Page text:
Skincare Myths Ruining Your Skin Health and How to Fix Them

Skincare myths, especially those that relate to sunscreen, might be the most dangerous, as skin cancer is a real threat with the rising temperature. It seems like we hit higher highs every day, reaching record-breaking temperatures.

Skincare is self-care – source

Skin health is incredibly important, as the skin is our first line of defense against the outside world. Being able to protect and support it is vital for overall wellbeing. Keep reading to find out the common skincare and sunscreen myths we’ve all made and what to do instead today!

Important of Skin Health 

The skin is considered an organ, and as such, it performs vital roles in keeping us healthy and well. The skin is composed of the outermost layer, the epidermis, the dermis, and the hypodermis. The first layer is akin to a brick wall, as its main purpose is to protect as a barrier. It also has a microbiota of its own whose purpose is to fight off bugs, toxins, allergens, and carcinogens.

The dermis houses glands and receptors, and it is full of fibers, blood vessels, and hair follicles. This layer is like the nervous concrete of the wall with feeling. Its job is to strengthen, feel temperatures to report to the brain, and house sweat glands. It can also regulate our internal temperature, give us a sense of touch, and is active in producing vitamin D.

The deepest layer is the hypodermis, which protects the body from impact trauma and insulates the body.

With great purpose, comes great consequence, however, as there are about 3,000 possible disorders that can affect the skin. One preventable one, skin cancer, is surprisingly one of the most common.

5 Skin Health Myths 

Here are 5 skin health myths we’ve all bought, and what to do instead to promote optimal skin health!

Myth 1. You can shrink your pores.

Pores are opening in the skin that house hair follicles or oil glands. People assume that with proper exfoliation and care, you can shrink your pores to unnoticeable.

Pore size however is determined by genetics and no amount of pore-shrinking products will change that. Some products may help reduce the appearance of pores by unclogging them and keeping them fresh. These products include niacinamide, salicylic acid, and retinol.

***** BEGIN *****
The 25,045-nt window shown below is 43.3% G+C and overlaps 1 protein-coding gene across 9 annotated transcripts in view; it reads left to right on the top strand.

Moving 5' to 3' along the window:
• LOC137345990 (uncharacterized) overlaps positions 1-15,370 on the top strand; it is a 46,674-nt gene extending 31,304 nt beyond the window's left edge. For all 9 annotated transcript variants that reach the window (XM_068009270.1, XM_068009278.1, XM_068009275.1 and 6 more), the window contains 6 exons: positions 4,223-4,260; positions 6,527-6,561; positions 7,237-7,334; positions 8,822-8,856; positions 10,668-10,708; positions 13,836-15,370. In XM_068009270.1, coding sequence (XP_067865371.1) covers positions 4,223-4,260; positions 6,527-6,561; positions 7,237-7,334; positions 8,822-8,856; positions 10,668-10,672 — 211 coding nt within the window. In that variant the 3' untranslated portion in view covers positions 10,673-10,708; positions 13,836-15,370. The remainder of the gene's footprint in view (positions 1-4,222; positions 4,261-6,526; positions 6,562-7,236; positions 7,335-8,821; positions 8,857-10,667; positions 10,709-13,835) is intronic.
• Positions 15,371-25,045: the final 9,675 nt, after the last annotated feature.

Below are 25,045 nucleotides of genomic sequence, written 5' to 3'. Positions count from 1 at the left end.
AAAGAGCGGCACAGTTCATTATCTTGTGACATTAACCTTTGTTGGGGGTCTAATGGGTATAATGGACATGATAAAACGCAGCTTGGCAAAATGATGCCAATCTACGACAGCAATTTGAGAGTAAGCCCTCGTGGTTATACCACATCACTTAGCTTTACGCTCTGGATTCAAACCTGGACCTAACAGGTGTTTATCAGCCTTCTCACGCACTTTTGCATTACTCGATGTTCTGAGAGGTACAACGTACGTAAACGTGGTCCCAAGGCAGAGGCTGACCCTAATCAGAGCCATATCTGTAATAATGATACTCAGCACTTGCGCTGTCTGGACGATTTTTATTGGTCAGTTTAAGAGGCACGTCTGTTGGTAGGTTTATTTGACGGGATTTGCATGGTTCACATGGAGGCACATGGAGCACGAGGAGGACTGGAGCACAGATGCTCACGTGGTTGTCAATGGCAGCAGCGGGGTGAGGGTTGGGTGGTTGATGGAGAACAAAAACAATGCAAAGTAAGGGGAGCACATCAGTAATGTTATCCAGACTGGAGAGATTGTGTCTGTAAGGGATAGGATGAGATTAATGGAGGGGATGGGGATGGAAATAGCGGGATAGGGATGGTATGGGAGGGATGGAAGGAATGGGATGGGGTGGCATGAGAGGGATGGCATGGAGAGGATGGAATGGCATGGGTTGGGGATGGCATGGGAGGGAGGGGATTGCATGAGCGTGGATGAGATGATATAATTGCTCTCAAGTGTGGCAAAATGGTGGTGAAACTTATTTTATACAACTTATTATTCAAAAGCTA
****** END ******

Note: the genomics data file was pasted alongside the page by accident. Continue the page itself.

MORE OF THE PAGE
Myth 2. You don’t need sunscreen when it’s cloudy.

Some may think that UV rays are stopped by clouds. The UV rays from the sun, UVA and UVB, are so powerful that they can damage our cell’s DNA, leading to hyperpigmentation, sunburn, and even cancer. UVA penetrates the dermis, damaging collagen and speeding up aging. UVB rays are the ones that hit the top epidermis, causing burns. Tanning happens when the skin is exposed to too much UV and darkens to protect itself. 

UV rays still get through cloud coverage, so it is important to use an SPF of 30 or more even when it is cloudy.

Myth 3. Darker skin tones don’t need sunscreen.

There are two types of melanin made by the body. Eumelanin, which causes deep skin tones, and pheomelanin, which is associated with lighter skin. Skin color is the ratio between these two pigments.

Darker skin tones have more eumelanin, and this does protect a bit more from the sun, but everyone needs to apply and reapply sunscreen as directed by the bottle. Individuals with darker skin tones are more likely to detect skin cancer at more progressed stages, meaning SPF is for everyone. The thought of darker skin tones not getting cancer is dangerous and untrue. To reiterate, everyone can get skin cancer and requires protection from the sun.

Myth 4. Healthy skin looks perfect.

It’s easy to think that healthy skin is free from blemishes, radiant, and even. In fact, society and social media, with all its filters and anti-aging products, demand that our skin be flawless. In reality, healthy skin is a living organ that has many functions that are deep. The surface of the skin is vital for health but is part of a complex unit.

In reality, while it’s nice to use toner, serums, and essences, many of these products do not penetrate deep into the skin to affect the dermis. They may work, especially if you have particular skin conditions like hyperpigmentation, but for normal healthy skin, you may only need a moisturizer to support optimal skin health.

Myth 5. Chocolate is bad for skin health.

Acne is inflammation that is caused by bacteria overgrowing in pores. Some studies even say that chocolate causes acne, so many choose to avoid it for health reasons.

In reality, acne can be caused by a variety of things, including hormones, and chocolate is not one of them. The studies that say acne is caused by chocolate are very small and cannot be applied to the whole population. Some studies that say chocolate does not cause acne are founded by chocolate makers. 

This means this myth is inconclusive. Try chocolate out and notice your skin. Everyone is different and this myth hasn’t stopped me from treating myself.

The Takeaway

Skin health is vital as it is the largest organ in the body with vital roles in wellbeing and longevity. The skin is responsible for immune defense, physical protection, temperature regulation, and much more, so it is important to support its optimal function whenever possible. Check to make sure you don’t believe these common myths and try your best to adopt a skincare routine that fits into your busy life. Skincare is self-care. 

Remember that health starts from within, so eat well, move your body daily, and take care of your mental health. Try to make sure you take care of gut health too! Microbiota health affects metabolism, muscle growth, the immune system, digestion, and even skin health! Get all the resources you need about microbiota health for free here!

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